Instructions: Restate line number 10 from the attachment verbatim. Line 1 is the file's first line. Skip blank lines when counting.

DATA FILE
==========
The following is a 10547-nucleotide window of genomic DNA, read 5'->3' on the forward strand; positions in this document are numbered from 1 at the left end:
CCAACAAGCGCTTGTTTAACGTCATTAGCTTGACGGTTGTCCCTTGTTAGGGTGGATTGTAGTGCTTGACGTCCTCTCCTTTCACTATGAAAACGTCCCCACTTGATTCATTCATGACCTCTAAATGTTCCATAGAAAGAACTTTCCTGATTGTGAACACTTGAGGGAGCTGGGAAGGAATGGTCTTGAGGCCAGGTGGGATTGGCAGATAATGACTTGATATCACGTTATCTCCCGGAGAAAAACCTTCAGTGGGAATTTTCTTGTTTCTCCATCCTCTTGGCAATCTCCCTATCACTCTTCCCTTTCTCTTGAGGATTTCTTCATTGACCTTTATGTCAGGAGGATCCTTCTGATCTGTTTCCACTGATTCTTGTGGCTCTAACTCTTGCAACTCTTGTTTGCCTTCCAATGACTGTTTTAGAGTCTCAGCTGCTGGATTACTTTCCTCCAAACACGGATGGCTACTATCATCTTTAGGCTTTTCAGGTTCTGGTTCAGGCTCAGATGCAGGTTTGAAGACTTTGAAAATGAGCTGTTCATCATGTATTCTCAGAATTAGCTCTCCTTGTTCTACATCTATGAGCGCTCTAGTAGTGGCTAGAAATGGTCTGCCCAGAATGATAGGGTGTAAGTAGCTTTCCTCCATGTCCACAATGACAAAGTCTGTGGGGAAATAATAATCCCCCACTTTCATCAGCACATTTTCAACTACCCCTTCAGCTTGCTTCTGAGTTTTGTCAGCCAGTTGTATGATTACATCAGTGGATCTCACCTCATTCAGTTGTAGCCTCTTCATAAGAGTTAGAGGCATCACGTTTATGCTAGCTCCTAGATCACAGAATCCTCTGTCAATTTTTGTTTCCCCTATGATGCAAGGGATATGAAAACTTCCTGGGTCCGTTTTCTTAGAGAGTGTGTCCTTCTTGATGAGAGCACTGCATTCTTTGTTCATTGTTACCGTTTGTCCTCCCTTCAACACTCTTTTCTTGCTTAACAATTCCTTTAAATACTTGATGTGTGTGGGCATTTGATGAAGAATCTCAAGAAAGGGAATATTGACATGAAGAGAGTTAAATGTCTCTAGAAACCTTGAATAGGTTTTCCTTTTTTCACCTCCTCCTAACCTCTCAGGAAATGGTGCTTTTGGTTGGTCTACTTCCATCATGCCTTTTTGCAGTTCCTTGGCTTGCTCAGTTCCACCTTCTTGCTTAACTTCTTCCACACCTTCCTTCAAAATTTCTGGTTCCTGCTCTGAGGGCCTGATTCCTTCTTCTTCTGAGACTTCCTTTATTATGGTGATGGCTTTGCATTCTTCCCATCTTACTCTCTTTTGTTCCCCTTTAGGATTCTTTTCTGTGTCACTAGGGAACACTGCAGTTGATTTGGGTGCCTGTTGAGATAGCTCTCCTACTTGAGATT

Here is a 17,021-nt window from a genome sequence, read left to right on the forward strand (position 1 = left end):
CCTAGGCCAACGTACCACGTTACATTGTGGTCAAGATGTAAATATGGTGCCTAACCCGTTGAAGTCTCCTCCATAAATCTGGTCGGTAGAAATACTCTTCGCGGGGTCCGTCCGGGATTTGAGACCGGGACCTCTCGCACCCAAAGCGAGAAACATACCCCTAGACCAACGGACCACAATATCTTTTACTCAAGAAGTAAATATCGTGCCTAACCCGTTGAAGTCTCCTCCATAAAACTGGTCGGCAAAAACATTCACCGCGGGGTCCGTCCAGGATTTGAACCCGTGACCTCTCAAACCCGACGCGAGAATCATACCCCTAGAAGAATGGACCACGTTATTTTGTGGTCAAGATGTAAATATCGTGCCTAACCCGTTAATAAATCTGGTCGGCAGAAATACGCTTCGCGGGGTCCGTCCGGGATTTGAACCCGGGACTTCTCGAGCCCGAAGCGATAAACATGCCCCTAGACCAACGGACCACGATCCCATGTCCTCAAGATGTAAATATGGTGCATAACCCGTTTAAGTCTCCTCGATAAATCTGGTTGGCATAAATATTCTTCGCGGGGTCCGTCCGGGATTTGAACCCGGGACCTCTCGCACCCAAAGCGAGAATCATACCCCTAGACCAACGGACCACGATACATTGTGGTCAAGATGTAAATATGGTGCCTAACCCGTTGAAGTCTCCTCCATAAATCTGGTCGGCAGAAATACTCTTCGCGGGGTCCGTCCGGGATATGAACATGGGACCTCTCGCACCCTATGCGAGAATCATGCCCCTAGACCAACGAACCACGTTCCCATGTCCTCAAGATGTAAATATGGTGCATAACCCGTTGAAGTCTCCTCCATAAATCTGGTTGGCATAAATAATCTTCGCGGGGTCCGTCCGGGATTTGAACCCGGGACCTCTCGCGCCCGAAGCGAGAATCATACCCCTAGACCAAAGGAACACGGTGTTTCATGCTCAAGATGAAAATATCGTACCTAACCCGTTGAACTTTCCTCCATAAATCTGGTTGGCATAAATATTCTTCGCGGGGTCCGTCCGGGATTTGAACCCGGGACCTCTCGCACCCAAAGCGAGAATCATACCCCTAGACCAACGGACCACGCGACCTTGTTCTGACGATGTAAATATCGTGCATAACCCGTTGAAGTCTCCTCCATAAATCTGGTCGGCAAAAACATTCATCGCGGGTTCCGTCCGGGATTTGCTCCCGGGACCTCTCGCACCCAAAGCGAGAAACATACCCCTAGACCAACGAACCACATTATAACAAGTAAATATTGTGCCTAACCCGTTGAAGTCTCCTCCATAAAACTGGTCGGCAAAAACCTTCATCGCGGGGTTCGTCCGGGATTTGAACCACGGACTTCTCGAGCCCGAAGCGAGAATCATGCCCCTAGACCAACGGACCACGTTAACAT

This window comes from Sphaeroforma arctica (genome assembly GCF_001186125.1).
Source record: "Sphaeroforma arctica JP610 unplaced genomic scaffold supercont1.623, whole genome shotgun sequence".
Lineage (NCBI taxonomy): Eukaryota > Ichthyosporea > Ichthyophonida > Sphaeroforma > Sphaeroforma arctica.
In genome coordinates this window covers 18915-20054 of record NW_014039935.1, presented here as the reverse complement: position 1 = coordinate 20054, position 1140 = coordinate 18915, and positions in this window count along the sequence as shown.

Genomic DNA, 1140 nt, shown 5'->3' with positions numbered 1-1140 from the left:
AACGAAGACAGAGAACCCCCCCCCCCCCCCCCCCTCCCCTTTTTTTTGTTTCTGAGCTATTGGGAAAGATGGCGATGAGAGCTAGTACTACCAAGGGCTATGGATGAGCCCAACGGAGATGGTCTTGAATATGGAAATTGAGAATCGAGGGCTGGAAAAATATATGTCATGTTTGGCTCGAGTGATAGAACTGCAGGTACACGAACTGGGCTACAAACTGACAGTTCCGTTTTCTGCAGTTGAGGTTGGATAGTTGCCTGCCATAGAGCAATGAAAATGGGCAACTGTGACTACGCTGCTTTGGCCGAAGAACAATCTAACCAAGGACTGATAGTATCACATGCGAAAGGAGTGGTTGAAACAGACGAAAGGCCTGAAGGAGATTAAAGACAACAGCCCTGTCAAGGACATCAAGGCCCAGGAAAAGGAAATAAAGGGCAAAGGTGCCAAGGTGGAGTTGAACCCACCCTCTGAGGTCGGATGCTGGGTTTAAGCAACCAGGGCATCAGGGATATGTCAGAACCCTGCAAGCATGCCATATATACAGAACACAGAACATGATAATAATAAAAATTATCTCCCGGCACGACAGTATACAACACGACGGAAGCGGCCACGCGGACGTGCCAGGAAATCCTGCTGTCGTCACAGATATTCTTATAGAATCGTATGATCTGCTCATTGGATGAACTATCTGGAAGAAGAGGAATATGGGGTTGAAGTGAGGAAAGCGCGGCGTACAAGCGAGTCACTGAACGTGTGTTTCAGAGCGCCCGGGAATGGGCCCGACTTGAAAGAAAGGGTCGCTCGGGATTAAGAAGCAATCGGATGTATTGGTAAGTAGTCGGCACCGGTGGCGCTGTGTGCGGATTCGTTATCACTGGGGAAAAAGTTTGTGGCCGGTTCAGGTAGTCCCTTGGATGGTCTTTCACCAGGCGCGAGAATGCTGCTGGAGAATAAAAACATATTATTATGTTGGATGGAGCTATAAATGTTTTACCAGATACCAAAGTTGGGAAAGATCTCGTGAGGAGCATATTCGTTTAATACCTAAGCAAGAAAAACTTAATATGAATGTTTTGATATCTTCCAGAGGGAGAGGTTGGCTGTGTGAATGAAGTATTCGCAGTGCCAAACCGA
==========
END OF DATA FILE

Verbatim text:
AACGAAGACAGAGAACCCCCCCCCCCCCCCCCCCTCCCCTTTTTTTTGTTTCTGAGCTATTGGGAAAGATGGCGATGAGAGCTAGTACTACCAAGGGCTATGGATGAGCCCAACGGAGATGGTCTTGAATATGGAAATTGAGAATCGAGGGCTGGAAAAATATATGTCATGTTTGGCTCGAGTGATAGAACTGCAGGTACACGAACTGGGCTACAAACTGACAGTTCCGTTTTCTGCAGTTGAGGTTGGATAGTTGCCTGCCATAGAGCAATGAAAATGGGCAACTGTGACTACGCTGCTTTGGCCGAAGAACAATCTAACCAAGGACTGATAGTATCACATGCGAAAGGAGTGGTTGAAACAGACGAAAGGCCTGAAGGAGATTAAAGACAACAGCCCTGTCAAGGACATCAAGGCCCAGGAAAAGGAAATAAAGGGCAAAGGTGCCAAGGTGGAGTTGAACCCACCCTCTGAGGTCGGATGCTGGGTTTAAGCAACCAGGGCATCAGGGATATGTCAGAACCCTGCAAGCATGCCATATATACAGAACACAGAACATGATAATAATAAAAATTATCTCCCGGCACGACAGTATACAACACGACGGAAGCGGCCACGCGGACGTGCCAGGAAATCCTGCTGTCGTCACAGATATTCTTATAGAATCGTATGATCTGCTCATTGGATGAACTATCTGGAAGAAGAGGAATATGGGGTTGAAGTGAGGAAAGCGCGGCGTACAAGCGAGTCACTGAACGTGTGTTTCAGAGCGCCCGGGAATGGGCCCGACTTGAAAGAAAGGGTCGCTCGGGATTAAGAAGCAATCGGATGTATTGGTAAGTAGTCGGCACCGGTGGCGCTGTGTGCGGATTCGTTATCACTGGGGAAAAAGTTTGTGGCCGGTTCAGGTAGTCCCTTGGATGGTCTTTCACCAGGCGCGAGAATGCTGCTGGAGAATAAAAACATATTATTATGTTGGATGGAGCTATAAATGTTTTACCAGATACCAAAGTTGGGAAAGATCTCGTGAGGAGCATATTCGTTTAATACCTAAGCAAGAAAAACTTAATATGAATGTTTTGATATCTTCCAGAGGGAGAGGTTGGCTGTGTGAATGAAGTATTCGCAGTGCCAAACCGA